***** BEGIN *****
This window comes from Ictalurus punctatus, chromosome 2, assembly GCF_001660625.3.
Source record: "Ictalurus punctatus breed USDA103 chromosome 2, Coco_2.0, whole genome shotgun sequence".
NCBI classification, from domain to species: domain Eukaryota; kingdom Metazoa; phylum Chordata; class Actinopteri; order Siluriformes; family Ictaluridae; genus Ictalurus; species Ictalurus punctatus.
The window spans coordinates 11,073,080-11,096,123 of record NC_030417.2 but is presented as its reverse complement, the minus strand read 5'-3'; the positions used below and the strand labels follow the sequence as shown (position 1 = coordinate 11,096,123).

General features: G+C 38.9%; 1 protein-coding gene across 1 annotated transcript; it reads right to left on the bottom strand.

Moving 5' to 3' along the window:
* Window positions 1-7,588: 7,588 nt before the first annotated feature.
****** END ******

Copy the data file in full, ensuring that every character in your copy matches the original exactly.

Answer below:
This window comes from Ictalurus punctatus, chromosome 2, assembly GCF_001660625.3.
Source record: "Ictalurus punctatus breed USDA103 chromosome 2, Coco_2.0, whole genome shotgun sequence".
NCBI classification, from domain to species: domain Eukaryota; kingdom Metazoa; phylum Chordata; class Actinopteri; order Siluriformes; family Ictaluridae; genus Ictalurus; species Ictalurus punctatus.
The window spans coordinates 11,073,080-11,096,123 of record NC_030417.2 but is presented as its reverse complement, the minus strand read 5'-3'; the positions used below and the strand labels follow the sequence as shown (position 1 = coordinate 11,096,123).

General features: G+C 38.9%; 1 protein-coding gene across 1 annotated transcript; it reads right to left on the bottom strand.

Moving 5' to 3' along the window:
* Window positions 1-7,588: 7,588 nt before the first annotated feature.